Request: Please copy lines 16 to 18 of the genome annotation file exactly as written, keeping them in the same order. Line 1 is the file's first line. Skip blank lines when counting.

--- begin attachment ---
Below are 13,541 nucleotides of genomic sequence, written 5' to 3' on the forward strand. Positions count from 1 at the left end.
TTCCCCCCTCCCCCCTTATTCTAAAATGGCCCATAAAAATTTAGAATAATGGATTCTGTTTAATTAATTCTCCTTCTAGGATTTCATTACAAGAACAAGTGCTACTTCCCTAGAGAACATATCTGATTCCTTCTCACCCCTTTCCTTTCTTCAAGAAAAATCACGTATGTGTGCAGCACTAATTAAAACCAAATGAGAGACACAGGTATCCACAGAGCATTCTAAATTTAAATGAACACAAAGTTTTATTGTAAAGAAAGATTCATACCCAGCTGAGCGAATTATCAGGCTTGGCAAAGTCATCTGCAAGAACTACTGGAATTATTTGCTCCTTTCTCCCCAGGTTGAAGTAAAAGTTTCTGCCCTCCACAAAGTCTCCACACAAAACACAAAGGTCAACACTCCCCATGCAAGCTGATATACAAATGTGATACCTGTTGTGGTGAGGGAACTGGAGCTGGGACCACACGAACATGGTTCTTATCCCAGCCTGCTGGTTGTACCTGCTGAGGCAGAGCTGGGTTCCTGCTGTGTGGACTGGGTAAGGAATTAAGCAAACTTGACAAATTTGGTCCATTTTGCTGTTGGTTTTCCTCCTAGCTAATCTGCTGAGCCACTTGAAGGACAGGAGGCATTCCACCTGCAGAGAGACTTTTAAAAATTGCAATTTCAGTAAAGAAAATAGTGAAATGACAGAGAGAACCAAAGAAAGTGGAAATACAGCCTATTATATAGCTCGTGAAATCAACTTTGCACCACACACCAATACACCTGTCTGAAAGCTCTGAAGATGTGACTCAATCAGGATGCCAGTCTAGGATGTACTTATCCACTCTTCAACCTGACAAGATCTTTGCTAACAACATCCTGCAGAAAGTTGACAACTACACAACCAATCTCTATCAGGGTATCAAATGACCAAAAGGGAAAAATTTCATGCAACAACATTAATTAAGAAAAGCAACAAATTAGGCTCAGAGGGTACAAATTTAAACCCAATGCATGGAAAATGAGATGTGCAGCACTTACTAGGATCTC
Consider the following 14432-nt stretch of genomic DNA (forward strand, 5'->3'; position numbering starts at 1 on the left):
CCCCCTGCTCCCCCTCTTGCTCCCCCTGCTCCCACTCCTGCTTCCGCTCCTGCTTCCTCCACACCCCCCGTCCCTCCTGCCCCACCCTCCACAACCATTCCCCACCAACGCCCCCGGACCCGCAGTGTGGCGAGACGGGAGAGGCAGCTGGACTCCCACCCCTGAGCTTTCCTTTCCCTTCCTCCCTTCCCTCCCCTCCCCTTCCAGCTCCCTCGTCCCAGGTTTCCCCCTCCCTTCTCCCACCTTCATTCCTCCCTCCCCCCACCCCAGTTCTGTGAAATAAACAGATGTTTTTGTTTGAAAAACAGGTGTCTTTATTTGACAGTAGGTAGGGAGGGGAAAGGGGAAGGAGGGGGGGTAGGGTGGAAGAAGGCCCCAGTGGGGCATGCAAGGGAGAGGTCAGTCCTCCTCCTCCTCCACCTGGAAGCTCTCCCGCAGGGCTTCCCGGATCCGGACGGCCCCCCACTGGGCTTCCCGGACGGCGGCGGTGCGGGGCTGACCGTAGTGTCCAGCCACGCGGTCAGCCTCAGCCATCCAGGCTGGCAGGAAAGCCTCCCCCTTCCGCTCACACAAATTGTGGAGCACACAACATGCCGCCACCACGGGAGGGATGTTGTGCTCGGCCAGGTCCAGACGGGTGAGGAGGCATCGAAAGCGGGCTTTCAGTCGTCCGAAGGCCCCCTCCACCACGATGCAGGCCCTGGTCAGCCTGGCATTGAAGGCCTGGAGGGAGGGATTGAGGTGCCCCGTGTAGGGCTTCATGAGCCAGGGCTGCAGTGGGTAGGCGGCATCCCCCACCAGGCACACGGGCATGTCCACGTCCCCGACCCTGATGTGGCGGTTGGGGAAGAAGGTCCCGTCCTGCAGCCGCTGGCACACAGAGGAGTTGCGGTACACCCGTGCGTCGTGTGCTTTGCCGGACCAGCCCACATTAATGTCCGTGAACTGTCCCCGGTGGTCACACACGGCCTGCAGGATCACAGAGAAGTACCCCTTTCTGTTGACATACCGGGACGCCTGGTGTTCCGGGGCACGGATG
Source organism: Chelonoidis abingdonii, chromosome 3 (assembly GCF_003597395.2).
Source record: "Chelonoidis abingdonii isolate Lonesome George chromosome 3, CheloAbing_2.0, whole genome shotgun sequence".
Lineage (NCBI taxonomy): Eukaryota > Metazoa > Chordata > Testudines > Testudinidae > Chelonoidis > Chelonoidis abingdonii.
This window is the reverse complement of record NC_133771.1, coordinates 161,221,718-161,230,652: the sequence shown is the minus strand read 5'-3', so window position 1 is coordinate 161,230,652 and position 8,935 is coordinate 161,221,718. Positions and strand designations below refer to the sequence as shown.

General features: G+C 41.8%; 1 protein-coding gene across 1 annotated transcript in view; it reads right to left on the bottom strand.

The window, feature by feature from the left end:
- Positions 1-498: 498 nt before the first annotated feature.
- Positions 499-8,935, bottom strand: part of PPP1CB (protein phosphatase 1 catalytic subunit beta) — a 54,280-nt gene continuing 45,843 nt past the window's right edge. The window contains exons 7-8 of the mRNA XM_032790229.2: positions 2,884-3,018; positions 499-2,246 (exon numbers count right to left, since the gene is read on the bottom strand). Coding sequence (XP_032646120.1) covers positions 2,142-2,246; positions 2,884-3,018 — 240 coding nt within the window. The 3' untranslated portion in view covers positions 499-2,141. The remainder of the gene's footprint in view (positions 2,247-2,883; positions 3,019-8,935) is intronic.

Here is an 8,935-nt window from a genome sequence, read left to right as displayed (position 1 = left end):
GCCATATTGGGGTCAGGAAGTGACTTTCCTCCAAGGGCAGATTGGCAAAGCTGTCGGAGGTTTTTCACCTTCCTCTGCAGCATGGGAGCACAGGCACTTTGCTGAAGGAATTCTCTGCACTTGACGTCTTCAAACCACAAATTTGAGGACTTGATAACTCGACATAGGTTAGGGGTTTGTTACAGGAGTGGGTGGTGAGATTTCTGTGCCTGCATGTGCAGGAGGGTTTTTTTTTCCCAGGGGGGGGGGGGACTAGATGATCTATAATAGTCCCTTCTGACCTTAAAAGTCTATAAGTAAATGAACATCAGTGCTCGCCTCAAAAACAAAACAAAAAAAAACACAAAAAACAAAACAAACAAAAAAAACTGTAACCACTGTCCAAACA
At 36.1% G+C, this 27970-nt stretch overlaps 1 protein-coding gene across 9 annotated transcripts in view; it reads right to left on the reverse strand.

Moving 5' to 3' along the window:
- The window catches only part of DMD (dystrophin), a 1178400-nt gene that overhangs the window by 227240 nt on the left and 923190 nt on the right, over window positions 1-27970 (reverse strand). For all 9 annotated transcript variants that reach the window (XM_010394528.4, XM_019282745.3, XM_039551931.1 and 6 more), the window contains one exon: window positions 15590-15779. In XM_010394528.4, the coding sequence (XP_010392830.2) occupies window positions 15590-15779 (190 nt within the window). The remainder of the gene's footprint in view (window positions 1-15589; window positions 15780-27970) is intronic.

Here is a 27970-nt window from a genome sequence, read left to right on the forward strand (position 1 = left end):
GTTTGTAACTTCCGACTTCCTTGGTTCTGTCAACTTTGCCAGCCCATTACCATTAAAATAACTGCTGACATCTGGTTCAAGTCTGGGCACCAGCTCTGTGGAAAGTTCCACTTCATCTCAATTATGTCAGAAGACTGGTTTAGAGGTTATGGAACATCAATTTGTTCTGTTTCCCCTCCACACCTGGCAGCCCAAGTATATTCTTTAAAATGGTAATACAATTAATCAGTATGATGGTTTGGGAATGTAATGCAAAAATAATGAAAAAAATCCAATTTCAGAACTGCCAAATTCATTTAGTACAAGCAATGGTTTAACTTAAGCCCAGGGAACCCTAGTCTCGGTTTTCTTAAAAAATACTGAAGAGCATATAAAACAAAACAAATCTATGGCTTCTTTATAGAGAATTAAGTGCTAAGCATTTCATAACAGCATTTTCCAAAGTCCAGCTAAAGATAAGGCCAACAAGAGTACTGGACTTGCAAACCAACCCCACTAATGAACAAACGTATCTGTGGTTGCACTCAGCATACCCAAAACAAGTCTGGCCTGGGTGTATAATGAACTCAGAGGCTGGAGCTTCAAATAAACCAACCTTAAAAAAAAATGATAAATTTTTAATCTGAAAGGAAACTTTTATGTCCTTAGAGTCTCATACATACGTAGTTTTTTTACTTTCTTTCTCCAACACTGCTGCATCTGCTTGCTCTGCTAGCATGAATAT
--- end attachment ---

Moving 5' to 3' along the window:
- The window catches only part of DMD (dystrophin), a 1178400-nt gene that overhangs the window by 227240 nt on the left and 923190 nt on the right, over window positions 1-27970 (reverse strand). For all 9 annotated transcript variants that reach the window (XM_010394528.4, XM_019282745.3, XM_039551931.1 and 6 more), the window contains one exon: window positions 15590-15779. In XM_010394528.4, the coding sequence (XP_010392830.2) occupies window positions 15590-15779 (190 nt within the window). The remainder of the gene's footprint in view (window positions 1-15589; window positions 15780-27970) is intronic.

Here is a 27970-nt window from a genome sequence, read left to right on the forward strand (position 1 = left end):